The parades have been canceled. Maybe some postponed. The palms have been placed in a corner or a closet—what to do with them now? And Holy Week?
Similar to a saying about Lent that has surfaced on social media—“This is the Lentiest Lent I have ever Lented”—this may be the Holiest Holy Week we have ever Holied.
Dear Working Preachers, it is hard to imagine a Palm/Passion Sunday and a Holy Week that compare to this year. The plans you made months ago are now undergoing changes of drastic proportions. Those traditions on which you have counted to make this week work, at least from traditional and liturgical assessments, are close to impossible to carry out. You are inventing, innovating, learning, and adapting at a rate unequaled in the history of your ministry. You have all become televangelists overnight and mastered (sort of) Facebook Live and Zoom out of necessity.
Take a breath. Let it out. You don’t have to do all the things. Especially this week. Because in all of this ministry management in the time of a pandemic, here is what I think we could forget—in spite of our rubrics and rituals, Holy Week will happen. Because here is another thing we forget on a frequent basis: We are not God.
And God has a way of reminding us, perhaps more often than we would like, that God is God and we are not. To be clear, I am not suggesting that COVID-19 is God’s way of getting us to remember this simple fact. Contrary to some popular belief, God did not cause this pandemic to teach us a lesson. But a crisis of this nature drastically and forever is certain to clarify two things.
First, it prompts some rather serious self-reflection. Our very human instinct is to take over when we think God cannot adequately meet our expectations or when we assume that the protocols we have put in place are the only ways through which God can work. And how we navigate such issues can sometimes bring out the worst in us. Communion or no communion? How do we define community? What is the definition of church? Does virtual “anything” count for anything? This is not the time to take sides, but a moment for mercy and grace. Take a breath. Let it out. God’s church has survived much, this we know.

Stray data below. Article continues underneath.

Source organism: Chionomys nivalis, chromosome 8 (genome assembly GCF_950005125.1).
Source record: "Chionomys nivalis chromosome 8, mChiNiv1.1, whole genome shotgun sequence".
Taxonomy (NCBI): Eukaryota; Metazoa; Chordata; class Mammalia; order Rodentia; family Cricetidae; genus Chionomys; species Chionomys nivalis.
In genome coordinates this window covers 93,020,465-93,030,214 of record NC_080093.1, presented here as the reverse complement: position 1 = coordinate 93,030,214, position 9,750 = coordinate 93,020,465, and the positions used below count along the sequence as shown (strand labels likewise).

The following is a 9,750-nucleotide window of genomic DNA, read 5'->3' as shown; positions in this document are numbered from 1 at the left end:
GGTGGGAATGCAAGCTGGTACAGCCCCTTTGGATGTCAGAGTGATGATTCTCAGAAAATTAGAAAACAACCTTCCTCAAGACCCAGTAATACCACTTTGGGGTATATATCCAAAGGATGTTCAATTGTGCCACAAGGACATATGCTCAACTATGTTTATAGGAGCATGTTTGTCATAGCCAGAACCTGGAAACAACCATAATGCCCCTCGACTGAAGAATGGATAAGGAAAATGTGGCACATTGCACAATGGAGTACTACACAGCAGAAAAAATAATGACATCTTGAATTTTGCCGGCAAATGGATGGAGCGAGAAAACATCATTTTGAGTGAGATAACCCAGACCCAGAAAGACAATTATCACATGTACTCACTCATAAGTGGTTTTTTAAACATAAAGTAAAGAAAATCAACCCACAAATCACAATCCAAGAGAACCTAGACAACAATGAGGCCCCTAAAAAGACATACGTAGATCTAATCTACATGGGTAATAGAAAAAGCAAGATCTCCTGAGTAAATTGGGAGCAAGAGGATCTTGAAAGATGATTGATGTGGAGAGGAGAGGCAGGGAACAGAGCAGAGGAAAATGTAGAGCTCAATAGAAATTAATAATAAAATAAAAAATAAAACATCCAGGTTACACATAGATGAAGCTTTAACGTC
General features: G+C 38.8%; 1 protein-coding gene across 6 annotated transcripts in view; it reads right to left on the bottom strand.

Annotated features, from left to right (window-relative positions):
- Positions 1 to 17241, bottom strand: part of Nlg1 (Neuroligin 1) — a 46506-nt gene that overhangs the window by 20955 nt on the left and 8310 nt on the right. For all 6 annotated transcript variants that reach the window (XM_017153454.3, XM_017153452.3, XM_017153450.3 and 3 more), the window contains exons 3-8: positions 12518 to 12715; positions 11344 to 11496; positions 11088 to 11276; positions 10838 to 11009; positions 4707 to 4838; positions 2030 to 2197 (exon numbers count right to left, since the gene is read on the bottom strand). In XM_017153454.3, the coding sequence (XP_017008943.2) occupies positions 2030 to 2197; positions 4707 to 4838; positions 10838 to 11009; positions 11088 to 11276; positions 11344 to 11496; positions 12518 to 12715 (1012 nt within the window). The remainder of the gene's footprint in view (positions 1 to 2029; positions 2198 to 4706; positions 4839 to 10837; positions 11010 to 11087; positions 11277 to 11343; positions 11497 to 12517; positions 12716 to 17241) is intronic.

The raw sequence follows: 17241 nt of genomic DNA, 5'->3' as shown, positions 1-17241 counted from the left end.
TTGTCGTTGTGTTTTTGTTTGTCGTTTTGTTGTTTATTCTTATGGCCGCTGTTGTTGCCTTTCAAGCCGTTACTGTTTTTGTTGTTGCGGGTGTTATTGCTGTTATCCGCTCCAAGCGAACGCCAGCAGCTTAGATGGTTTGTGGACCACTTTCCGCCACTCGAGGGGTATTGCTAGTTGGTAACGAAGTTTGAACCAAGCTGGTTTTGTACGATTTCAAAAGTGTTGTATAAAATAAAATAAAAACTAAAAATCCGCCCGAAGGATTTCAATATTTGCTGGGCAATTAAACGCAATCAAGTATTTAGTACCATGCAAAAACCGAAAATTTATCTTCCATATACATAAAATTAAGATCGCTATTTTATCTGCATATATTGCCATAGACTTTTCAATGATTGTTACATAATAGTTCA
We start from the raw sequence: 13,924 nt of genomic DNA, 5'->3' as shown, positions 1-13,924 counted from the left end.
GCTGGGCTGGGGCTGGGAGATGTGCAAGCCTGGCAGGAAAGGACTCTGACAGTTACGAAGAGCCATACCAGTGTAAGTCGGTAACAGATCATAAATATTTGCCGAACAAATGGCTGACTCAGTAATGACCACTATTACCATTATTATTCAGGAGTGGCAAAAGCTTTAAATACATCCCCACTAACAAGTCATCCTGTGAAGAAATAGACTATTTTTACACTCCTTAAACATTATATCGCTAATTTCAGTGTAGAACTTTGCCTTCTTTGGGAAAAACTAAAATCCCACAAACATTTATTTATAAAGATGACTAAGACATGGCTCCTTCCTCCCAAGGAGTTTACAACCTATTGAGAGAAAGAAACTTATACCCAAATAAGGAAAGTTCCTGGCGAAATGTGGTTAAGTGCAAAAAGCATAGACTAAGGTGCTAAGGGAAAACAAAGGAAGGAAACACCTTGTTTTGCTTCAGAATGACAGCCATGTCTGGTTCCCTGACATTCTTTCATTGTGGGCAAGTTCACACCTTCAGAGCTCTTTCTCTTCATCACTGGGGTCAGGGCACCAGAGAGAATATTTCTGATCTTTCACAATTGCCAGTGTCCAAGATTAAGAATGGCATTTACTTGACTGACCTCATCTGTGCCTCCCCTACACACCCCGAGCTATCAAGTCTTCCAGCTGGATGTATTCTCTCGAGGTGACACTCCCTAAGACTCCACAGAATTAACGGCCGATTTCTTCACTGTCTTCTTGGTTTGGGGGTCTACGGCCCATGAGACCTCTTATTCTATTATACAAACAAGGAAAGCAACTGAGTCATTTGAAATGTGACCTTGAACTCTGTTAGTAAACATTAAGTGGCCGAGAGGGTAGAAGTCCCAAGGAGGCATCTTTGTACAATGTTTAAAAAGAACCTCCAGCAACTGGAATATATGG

Second, a crisis of this nature shifts our perspective. It makes us see what we have overlooked, taken for granted, assumed; what we have executed rotely, as business-as-usual. Not that we needed a wake-up call. But, “In the rush to return to normal, use this time to consider which parts of normal are worth rushing back to” (Dave Hollis).
Yes, we acknowledge that many in our midst do not have such a luxury. But the church as it is now, and has been for quite some time, benefits from a place of privilege. As a result, this shift in perspective brings us back to how the church got started in the first place and what is at the core of its identity—with Jesus, Immanuel, life as we knew it would never be the same again. That’s what death and resurrection does.
And so, the verse I am clinging to on this Palm/Passion Sunday, with Holy Week in view, is this: “The earth shook, and the rocks were split” (Matthew 27:51).
For all intents and purposes, an earthquake is not good news. I grew up in the Bay Area of California. I experienced my share of earthquakes, including the quake of 1989. There were regular earthquake drills in school. Nothing was hung over your bed, lest it could fall on your head. My mother made sure that rubber bands secured handles on the cabinets in which her cherished china was kept. But with all of that in mind, Matthew may very well be the good news we need here and now.
Because before it became salvation, before it became forgiveness of sins, before it became a sign of God’s sacrificial love and a symbol of a church, the cross was a crisis of unfathomable proportions. And the death of Jesus, in no uncertain terms, was an earthquake. “The earth shook, and the rocks were split.”
When the earth shook and the rocks split all that we assumed, all that we knew, all in which we had become complacent, basking in overfamiliarity, was twisted upside down. Overturned. Never to be the same again.
At Golgotha, the ground literally shifted under our feet. Theological constructions capsized. And the meaning of community, kingdom, and citizenship unmoored.
What does this mean? It means that biblically and theologically we are more than equipped for now. It is in our DNA and always has been. It means that Christologically, when we feel unanchored, that just might be where God needs us to be. And it means that ecclesiologically, when it seems that structures and systems are on the verge of being toppled, that’s when the church can truly and unquestionably be the light of the world.